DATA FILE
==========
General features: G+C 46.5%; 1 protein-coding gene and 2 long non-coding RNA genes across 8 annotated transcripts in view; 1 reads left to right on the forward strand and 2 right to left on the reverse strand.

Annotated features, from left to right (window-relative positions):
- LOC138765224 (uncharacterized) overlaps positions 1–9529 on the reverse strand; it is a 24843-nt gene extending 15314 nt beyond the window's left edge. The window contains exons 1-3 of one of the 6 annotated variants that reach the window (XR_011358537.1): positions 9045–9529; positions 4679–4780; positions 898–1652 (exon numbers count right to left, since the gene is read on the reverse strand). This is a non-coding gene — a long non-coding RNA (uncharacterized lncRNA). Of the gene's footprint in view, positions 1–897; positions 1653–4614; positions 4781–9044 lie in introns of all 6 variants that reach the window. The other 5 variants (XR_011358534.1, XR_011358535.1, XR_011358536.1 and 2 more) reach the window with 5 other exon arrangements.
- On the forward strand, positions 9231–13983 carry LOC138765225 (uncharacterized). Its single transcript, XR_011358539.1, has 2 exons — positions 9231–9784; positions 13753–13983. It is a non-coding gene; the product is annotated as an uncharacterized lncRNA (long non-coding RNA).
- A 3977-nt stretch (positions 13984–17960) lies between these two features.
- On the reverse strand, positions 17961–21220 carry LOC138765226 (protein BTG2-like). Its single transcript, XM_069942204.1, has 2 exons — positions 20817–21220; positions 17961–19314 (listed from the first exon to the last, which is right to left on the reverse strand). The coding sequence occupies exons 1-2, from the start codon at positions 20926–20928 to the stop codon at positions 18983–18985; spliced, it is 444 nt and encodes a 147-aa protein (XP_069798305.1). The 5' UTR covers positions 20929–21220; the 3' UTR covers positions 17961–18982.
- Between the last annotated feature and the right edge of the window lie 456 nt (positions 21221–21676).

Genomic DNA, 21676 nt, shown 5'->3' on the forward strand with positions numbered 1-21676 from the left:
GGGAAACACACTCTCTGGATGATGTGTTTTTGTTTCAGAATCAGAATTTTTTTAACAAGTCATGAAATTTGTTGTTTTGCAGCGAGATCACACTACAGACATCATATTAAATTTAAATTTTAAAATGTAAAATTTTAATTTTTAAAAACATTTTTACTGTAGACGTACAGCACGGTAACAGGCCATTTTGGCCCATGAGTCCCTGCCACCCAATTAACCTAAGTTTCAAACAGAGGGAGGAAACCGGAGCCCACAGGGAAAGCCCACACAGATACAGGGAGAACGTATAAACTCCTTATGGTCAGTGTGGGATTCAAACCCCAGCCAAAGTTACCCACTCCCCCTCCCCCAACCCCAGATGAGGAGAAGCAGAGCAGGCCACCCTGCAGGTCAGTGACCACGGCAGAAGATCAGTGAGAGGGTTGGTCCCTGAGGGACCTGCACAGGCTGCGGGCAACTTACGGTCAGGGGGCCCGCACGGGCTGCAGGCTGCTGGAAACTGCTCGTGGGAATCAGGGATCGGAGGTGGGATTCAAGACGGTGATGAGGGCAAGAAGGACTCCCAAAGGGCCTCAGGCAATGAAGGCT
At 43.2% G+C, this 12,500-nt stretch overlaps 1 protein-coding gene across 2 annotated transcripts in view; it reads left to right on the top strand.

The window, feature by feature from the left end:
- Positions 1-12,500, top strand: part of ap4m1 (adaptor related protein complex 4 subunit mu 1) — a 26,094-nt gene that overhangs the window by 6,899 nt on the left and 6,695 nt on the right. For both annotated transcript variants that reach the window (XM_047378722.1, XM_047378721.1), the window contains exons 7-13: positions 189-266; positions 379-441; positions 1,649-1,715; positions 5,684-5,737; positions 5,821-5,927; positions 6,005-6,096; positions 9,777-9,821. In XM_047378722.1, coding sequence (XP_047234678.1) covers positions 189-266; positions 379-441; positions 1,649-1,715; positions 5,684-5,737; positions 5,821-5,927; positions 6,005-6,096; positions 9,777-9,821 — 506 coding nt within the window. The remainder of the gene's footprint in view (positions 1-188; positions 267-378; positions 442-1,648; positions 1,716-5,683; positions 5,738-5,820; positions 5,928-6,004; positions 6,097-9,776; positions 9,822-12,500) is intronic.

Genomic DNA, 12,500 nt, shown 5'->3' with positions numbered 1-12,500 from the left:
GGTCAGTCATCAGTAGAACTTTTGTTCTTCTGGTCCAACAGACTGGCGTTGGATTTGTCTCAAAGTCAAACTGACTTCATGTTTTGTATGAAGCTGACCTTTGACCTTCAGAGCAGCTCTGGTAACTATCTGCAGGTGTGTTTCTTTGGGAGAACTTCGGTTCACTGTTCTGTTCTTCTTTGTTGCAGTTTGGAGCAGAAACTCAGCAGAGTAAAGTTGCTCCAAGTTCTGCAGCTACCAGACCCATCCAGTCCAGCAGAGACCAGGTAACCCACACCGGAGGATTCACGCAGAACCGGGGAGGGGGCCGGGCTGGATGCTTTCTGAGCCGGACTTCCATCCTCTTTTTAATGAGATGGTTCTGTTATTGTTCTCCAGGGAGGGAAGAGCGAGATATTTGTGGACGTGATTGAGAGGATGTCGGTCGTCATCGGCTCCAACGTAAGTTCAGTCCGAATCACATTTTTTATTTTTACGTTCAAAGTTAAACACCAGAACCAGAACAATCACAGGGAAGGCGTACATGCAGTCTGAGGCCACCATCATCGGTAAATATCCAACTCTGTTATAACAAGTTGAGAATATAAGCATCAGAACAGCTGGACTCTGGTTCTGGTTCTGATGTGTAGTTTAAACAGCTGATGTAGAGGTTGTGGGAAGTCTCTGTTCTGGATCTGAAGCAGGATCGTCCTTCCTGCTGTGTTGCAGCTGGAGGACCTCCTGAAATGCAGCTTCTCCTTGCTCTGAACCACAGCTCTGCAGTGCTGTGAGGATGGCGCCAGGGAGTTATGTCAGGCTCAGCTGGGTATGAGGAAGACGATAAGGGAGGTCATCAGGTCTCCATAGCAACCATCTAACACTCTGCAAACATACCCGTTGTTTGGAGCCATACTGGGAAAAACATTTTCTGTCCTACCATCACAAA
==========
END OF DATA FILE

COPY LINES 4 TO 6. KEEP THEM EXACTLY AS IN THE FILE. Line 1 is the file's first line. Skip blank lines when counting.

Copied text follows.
- On the forward strand, positions 9231–13983 carry LOC138765225 (uncharacterized). Its single transcript, XR_011358539.1, has 2 exons — positions 9231–9784; positions 13753–13983. It is a non-coding gene; the product is annotated as an uncharacterized lncRNA (long non-coding RNA).
- A 3977-nt stretch (positions 13984–17960) lies between these two features.
- On the reverse strand, positions 17961–21220 carry LOC138765226 (protein BTG2-like). Its single transcript, XM_069942204.1, has 2 exons — positions 20817–21220; positions 17961–19314 (listed from the first exon to the last, which is right to left on the reverse strand). The coding sequence occupies exons 1-2, from the start codon at positions 20926–20928 to the stop codon at positions 18983–18985; spliced, it is 444 nt and encodes a 147-aa protein (XP_069798305.1). The 5' UTR covers positions 20929–21220; the 3' UTR covers positions 17961–18982.